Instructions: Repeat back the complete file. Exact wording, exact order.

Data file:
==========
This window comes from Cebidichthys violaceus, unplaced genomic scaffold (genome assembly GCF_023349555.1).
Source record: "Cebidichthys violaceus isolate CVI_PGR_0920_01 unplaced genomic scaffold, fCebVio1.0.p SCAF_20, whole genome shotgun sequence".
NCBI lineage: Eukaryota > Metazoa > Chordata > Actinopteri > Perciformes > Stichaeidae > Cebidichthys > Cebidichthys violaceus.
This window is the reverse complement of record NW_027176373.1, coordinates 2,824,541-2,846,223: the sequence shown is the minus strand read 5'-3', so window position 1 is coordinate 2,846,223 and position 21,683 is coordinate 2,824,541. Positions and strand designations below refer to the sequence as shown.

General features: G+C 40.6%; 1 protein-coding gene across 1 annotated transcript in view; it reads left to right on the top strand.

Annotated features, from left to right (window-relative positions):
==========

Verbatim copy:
This window comes from Cebidichthys violaceus, unplaced genomic scaffold (genome assembly GCF_023349555.1).
Source record: "Cebidichthys violaceus isolate CVI_PGR_0920_01 unplaced genomic scaffold, fCebVio1.0.p SCAF_20, whole genome shotgun sequence".
NCBI lineage: Eukaryota > Metazoa > Chordata > Actinopteri > Perciformes > Stichaeidae > Cebidichthys > Cebidichthys violaceus.
This window is the reverse complement of record NW_027176373.1, coordinates 2,824,541-2,846,223: the sequence shown is the minus strand read 5'-3', so window position 1 is coordinate 2,846,223 and position 21,683 is coordinate 2,824,541. Positions and strand designations below refer to the sequence as shown.

General features: G+C 40.6%; 1 protein-coding gene across 1 annotated transcript in view; it reads left to right on the top strand.

Annotated features, from left to right (window-relative positions):